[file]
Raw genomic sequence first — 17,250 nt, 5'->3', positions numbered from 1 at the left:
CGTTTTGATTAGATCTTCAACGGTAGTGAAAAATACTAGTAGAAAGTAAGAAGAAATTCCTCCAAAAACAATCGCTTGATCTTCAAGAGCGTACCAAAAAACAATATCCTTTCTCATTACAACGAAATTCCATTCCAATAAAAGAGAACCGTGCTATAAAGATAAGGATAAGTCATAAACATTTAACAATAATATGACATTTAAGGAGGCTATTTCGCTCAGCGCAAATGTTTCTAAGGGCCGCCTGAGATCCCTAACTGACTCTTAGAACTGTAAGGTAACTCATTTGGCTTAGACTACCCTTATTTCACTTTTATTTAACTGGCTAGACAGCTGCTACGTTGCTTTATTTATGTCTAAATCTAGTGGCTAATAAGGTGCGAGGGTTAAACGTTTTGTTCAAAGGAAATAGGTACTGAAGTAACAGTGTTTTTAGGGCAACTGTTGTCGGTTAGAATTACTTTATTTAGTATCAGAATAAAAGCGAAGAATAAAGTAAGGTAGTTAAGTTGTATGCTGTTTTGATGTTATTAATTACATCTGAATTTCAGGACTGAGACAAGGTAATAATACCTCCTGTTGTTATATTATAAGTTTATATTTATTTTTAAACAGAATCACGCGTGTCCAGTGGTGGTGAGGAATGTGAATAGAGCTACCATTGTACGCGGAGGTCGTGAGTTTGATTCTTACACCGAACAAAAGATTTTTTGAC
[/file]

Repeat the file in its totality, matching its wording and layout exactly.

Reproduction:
Raw genomic sequence first — 17,250 nt, 5'->3', positions numbered from 1 at the left:
CGTTTTGATTAGATCTTCAACGGTAGTGAAAAATACTAGTAGAAAGTAAGAAGAAATTCCTCCAAAAACAATCGCTTGATCTTCAAGAGCGTACCAAAAAACAATATCCTTTCTCATTACAACGAAATTCCATTCCAATAAAAGAGAACCGTGCTATAAAGATAAGGATAAGTCATAAACATTTAACAATAATATGACATTTAAGGAGGCTATTTCGCTCAGCGCAAATGTTTCTAAGGGCCGCCTGAGATCCCTAACTGACTCTTAGAACTGTAAGGTAACTCATTTGGCTTAGACTACCCTTATTTCACTTTTATTTAACTGGCTAGACAGCTGCTACGTTGCTTTATTTATGTCTAAATCTAGTGGCTAATAAGGTGCGAGGGTTAAACGTTTTGTTCAAAGGAAATAGGTACTGAAGTAACAGTGTTTTTAGGGCAACTGTTGTCGGTTAGAATTACTTTATTTAGTATCAGAATAAAAGCGAAGAATAAAGTAAGGTAGTTAAGTTGTATGCTGTTTTGATGTTATTAATTACATCTGAATTTCAGGACTGAGACAAGGTAATAATACCTCCTGTTGTTATATTATAAGTTTATATTTATTTTTAAACAGAATCACGCGTGTCCAGTGGTGGTGAGGAATGTGAATAGAGCTACCATTGTACGCGGAGGTCGTGAGTTTGATTCTTACACCGAACAAAAGATTTTTTGAC